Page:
**Table of Contents**

The temporal points that we have considered so far represent the movement of objects that can move freely on space since it is assumed that they can change their position from one location to the next one without any motion restriction. This is the case for animals and for flying objects such as planes or drones. However, in many cases, objects do not move freely in space but rather within spatially embedded networks such as routes or railways. In this case, it is necessary to take the embedded networks into account while describing the movements of these moving objects. Temporal network points account for these requirements.

Compared with the free-space temporal points, network-based points have the following advantages:

Network points provide road constraints that reflect the real movements of moving objects.

The geometric information is not stored with the moving point, but once and for all in the fixed networks. In this way, the location representations and interpolations are more precise.

Network points are more efficient in terms of data storage, location update, formulation of query, as well as indexing. These are discussed later in this document.

Temporal network points are based on pgRouting, a PostgreSQL extension for developing network routing applications and doing graph analysis. Therefore, temporal network points asume that the underlying network is defined in a table named `ways`

, which has at least three columns: `gid`

containing the unique route identifier, `length`

containing the route length, and `the_geom`

containing the route geometry.

There are two static network types, `npoint`

(short for network point) and `nsegment`

(short for network segment), which represent, respectively, a point and a segment of a route. An `npoint`

value is composed of a route identifier and a float number in the range [0,1] determining a relative position of the route, where 0 corresponds to the begining of the route and 1 to the end of the route. An `nsegment`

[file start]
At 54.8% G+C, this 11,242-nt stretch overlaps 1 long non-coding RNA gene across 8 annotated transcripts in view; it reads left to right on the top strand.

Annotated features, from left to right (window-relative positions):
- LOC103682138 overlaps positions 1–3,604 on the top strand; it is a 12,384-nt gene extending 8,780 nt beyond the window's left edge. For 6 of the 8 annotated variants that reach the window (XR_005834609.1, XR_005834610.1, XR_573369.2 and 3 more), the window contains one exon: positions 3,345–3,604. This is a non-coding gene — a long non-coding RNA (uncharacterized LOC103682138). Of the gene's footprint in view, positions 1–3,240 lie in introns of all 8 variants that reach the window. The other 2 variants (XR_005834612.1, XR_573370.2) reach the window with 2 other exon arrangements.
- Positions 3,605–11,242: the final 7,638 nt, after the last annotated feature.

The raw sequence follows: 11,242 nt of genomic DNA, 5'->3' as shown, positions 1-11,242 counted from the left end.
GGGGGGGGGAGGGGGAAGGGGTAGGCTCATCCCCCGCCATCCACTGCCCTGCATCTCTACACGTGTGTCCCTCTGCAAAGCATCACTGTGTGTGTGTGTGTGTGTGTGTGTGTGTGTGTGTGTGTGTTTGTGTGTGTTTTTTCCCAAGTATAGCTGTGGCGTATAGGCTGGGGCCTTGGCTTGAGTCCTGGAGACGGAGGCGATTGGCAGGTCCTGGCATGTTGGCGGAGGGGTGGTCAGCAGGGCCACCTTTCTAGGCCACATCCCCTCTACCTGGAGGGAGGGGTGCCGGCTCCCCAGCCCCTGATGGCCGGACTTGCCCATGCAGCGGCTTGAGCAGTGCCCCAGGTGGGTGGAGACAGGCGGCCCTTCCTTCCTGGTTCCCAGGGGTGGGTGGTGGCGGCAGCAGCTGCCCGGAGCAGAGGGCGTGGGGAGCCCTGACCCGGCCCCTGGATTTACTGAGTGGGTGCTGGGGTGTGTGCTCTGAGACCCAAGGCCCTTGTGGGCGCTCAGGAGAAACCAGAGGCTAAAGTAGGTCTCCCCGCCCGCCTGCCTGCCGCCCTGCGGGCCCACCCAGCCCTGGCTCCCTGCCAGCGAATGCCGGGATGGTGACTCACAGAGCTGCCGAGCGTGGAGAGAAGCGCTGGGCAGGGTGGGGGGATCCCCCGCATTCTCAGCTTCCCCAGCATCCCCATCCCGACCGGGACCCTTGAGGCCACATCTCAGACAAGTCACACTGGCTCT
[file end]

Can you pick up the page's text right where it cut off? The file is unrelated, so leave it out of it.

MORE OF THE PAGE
value is composed of a route identifier and two float numbers in the range [0,1] determining the start and end relative positions. A `nsegment`

value whose start and end positions are equal corresponds to an `npoint`

value.

The `npoint`

type serves as base type for defining the temporal network point type `tnpoint`

. The `tnpoint`

type has similar functionality as the temporal point type `tgeompoint`

with the exception that it only considers two dimensions. Thus, all functions and operators described before for the `tgeompoint`

type are also applicable for the `tnpoint`

type. In addition, there are specific functions defined for the `tnpoint`

type.

An `npoint`

value is a couple of the form `(rid,position)`

where `rid`

is a `bigint`

value representing a route identifier and `position`

is a `float`

value in the range [0,1] indicating its relative position. The values 0 and 1 of `position`

denote, respectively, the starting and the ending position of the route. The road distance between an `npoint`

value and the starting position of route with identifier `rid`

is computed by multiplying `position`

by length, where `length`

is the route length. Examples of input of network point values are as follows:

SELECT npoint 'Npoint(76, 0.3)'; SELECT npoint 'Npoint(64, 1.0)';

The constructor function for network points has one argument for the route identifier and one argument for the relative position. An example of a network point value defined with the constructor function is as follows:

SELECT npoint(76, 0.3);

An `nsegment`

value is a triple of the form `(rid,startPosition,endPosition)`

where `rid`

is a `bigint`

value representing a route identifier and `startPosition`

and `endPosition`

are `float`

values in the range [0,1] such that `startPosition ≤ endPosition`

. Semantically, a network segment represents a set of network points `(rid,position)`

with `startPosition ≤ position ≤ endPosition`

. If `startPosition=0`

and `endPosition=1`

, the network segment is equivalent to the entire route. If `startPosition=endPosition`

, the network segment represents into a single network point. Examples of input of network point values are as follows:

SELECT nsegment 'Nsegment(76, 0.3, 0.5)'; SELECT nsegment 'Nsegment(64, 0.5, 0.5)'; SELECT nsegment 'Nsegment(64, 0.0, 1.0)'; SELECT nsegment 'Nsegment(64, 1.0, 0.0)'; -- converted to nsegment 'Nsegment(64, 0.0, 1.0)';

As can be seen in the last example, the `startPosition`

and `endPosition`

values will be inverted to ensure that the condition `startPosition ≤ endPosition`

is always satisfied. The constructor function for network segments has one argument for the route identifier and two optional arguments for the start and end positions. Examples of network segment values defined with the constructor function are as follows:

SELECT nsegment(76, 0.3, 0.3); SELECT nsegment(76); -- start and end position assumed to be 0 and 1 respectively SELECT nsegment(76, 0.5); -- end position assumed to be 1

Values of the `npoint`

type can be converted to the `nsegment`

type using an explicit `CAST`

or using the `::`